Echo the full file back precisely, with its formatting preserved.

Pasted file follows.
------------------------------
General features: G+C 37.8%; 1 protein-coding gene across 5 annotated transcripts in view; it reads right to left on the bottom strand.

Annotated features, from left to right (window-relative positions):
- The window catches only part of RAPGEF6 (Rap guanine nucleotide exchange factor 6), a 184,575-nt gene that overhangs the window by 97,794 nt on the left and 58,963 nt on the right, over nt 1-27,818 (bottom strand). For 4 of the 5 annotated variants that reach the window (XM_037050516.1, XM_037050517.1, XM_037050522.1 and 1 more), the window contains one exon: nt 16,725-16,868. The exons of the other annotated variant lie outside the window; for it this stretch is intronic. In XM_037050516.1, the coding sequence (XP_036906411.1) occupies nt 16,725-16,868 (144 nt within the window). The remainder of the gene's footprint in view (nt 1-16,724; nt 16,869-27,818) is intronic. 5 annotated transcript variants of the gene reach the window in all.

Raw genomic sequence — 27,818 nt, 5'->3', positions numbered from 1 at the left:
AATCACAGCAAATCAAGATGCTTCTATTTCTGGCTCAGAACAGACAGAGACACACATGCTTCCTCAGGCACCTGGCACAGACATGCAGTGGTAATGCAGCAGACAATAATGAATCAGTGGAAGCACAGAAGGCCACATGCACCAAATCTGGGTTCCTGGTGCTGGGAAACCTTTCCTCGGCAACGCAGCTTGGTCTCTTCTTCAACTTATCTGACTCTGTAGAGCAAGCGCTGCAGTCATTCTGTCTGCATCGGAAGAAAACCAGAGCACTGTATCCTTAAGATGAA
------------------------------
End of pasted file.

General features: G+C 37.8%; 1 protein-coding gene across 5 annotated transcripts in view; it reads right to left on the bottom strand.

Annotated features, from left to right (window-relative positions):
- The window catches only part of RAPGEF6 (Rap guanine nucleotide exchange factor 6), a 184,575-nt gene that overhangs the window by 97,794 nt on the left and 58,963 nt on the right, over nt 1-27,818 (bottom strand). For 4 of the 5 annotated variants that reach the window (XM_037050516.1, XM_037050517.1, XM_037050522.1 and 1 more), the window contains one exon: nt 16,725-16,868. The exons of the other annotated variant lie outside the window; for it this stretch is intronic. In XM_037050516.1, the coding sequence (XP_036906411.1) occupies nt 16,725-16,868 (144 nt within the window). The remainder of the gene's footprint in view (nt 1-16,724; nt 16,869-27,818) is intronic. 5 annotated transcript variants of the gene reach the window in all.

Raw genomic sequence — 27,818 nt, 5'->3', positions numbered from 1 at the left:
AATCACAGCAAATCAAGATGCTTCTATTTCTGGCTCAGAACAGACAGAGACACACATGCTTCCTCAGGCACCTGGCACAGACATGCAGTGGTAATGCAGCAGACAATAATGAATCAGTGGAAGCACAGAAGGCCACATGCACCAAATCTGGGTTCCTGGTGCTGGGAAACCTTTCCTCGGCAACGCAGCTTGGTCTCTTCTTCAACTTATCTGACTCTGTAGAGCAAGCGCTGCAGTCATTCTGTCTGCATCGGAAGAAAACCAGAGCACTGTATCCTTAAGATGAA